Barry Unsworth

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Introduction

(Contemporary Literary Criticism)

Barry Unsworth 1930–

(Full name Barry Forster Unsworth) English novelist.

The following entry presents an overview of Unsworth's career through 1997. For further information on his life and works, see CLC, Vol. 76.

Unsworth is widely respected for his historical novels that range in setting from medieval Yorkshire to early twentieth-century Turkey. Using the past as a springboard to explore larger universal themes of greed, betrayal, and the function and effect of art in human life, Unsworth concentrates on moral ambiguities and hidden complexities of seemingly minor decisions.

Biographical Information

Unsworth was born in Durham, England, in 1930. He graduated with an English degree from the University of Manchester in 1951. In the 1960s he moved his family to Greece and Turkey, where he worked as an English lecturer for the British Council at the Universities of Athens and Istanbul. Unsworth moved back to England in 1970 to teach at the Lennox Cook School of English, a private school that provided English classes to non-English speakers. In the late 1970s Unsworth earned a creative writing fellowship from Charlotte Mason College, Ambleside. In 1982 he was appointed Northern Arts Literary Fellow at the Universities of Durham and Newcastle. From 1984 to 1985 Unsworth was writer in residence at Liverpool University. In the early 1980s Unsworth visited Venice, Italy, to do research for his novel, Stone Virgin (1985). Later in the decade he moved to Scandinavia, living first in Sweden and then Finland, where he finished his Booker Prize-winning novel, Sacred Hunger (1992). After Sacred Hunger was published, Unsworth moved to the Umbrian countryside in Italy, where he still lives.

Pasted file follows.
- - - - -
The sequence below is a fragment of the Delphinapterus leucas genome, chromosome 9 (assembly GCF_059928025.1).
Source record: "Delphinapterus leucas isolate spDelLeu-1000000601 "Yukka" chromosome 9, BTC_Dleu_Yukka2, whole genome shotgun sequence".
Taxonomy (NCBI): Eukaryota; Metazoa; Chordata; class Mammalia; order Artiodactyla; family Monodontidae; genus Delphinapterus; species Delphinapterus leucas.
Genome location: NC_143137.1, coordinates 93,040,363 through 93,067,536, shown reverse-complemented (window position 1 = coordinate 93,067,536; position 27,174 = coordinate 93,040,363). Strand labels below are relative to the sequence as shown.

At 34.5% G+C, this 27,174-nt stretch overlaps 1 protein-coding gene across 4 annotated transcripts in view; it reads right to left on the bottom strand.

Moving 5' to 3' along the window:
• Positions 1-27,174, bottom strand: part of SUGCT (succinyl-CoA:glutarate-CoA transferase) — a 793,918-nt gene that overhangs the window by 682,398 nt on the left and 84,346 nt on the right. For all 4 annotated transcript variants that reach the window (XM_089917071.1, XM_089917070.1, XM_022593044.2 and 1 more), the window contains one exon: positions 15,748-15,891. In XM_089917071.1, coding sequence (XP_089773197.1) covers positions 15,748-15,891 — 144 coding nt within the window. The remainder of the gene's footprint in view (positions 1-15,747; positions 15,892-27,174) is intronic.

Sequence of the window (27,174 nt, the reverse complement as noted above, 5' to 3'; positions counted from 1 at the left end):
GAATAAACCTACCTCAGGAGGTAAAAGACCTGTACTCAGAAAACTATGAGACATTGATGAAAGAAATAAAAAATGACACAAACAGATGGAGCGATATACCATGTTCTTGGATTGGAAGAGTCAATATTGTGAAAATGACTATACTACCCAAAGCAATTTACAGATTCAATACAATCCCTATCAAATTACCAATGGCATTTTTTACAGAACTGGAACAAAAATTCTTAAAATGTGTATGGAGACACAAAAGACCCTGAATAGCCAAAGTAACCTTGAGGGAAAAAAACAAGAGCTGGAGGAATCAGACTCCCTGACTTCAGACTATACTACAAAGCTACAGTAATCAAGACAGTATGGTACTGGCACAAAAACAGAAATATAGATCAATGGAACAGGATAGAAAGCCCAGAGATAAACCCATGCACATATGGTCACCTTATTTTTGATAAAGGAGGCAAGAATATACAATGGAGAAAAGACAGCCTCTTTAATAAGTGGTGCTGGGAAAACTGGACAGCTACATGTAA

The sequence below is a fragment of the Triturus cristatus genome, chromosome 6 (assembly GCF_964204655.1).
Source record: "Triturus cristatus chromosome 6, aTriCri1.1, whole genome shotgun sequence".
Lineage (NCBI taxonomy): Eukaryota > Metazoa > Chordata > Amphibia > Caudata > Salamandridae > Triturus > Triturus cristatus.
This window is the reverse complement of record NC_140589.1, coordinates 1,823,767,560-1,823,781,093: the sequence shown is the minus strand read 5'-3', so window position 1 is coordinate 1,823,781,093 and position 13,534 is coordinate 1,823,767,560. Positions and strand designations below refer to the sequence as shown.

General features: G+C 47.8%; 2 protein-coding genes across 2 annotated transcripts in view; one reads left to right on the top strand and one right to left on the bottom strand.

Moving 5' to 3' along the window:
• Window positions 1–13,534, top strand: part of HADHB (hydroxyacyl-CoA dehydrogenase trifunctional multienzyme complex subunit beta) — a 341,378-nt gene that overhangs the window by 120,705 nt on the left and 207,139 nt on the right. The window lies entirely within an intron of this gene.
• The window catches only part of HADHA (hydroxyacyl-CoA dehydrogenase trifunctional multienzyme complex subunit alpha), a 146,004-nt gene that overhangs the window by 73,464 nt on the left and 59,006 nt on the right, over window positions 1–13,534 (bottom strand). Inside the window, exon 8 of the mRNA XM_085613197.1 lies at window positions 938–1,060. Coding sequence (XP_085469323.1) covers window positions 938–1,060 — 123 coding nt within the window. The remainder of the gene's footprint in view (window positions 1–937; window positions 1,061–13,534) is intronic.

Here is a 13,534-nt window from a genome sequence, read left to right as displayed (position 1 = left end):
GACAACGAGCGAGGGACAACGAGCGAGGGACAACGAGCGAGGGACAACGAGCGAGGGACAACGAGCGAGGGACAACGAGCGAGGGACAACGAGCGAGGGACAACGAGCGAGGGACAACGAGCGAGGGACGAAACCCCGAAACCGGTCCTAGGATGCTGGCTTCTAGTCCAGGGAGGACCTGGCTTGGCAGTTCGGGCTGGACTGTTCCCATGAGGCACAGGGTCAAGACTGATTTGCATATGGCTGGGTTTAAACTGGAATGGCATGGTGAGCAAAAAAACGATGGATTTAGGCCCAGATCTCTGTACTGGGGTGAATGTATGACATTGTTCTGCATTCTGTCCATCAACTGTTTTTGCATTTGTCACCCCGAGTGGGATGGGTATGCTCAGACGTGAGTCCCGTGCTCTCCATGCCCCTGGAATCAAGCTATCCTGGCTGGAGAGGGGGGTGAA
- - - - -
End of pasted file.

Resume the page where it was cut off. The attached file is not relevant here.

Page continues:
Major Works

Unsworth gained critical success with his novel Mooncranker's Gift (1973), winning the Heinemann Fiction Award. Told mostly in flashback, Mooncranker's Gift is the story of James Farnaby, who, in the midst of an adolescent religious obsession, is given the gift of a crucifix made of sausages by his middle-aged neighbor, Mooncranker. After masturbating in the garden one day, Farnaby sees the crucifix, rotting and infested with worms. His horror at the sight haunts him for years, until he encounters Mooncranker ten years later in Istanbul. Unsworth continued his critical success in 1980 with Pascali's Island, his first effort in the historical novel genre. Set on an island in the Aegean at the end of the Ottoman Empire in 1908, Pascali's Island is told as a monthly report from Basil Pascali, an agent working undercover for the last Ottoman sultan. As he writes his report, he embellishes certain aspects of his efforts and confesses various professional trangressions, eventually realizing that the work he has devoted eighteen years to is futile. In Rage of the Vulture (1982) Unsworth again explored events at the fall of the Ottoman Empire, but from the perspectives of the sultan and the British Captain Robert Markham and his young son, Henry. Unsworth's next novel, Stone Virgin (1985) explores the...

(The entire section is 708 words.)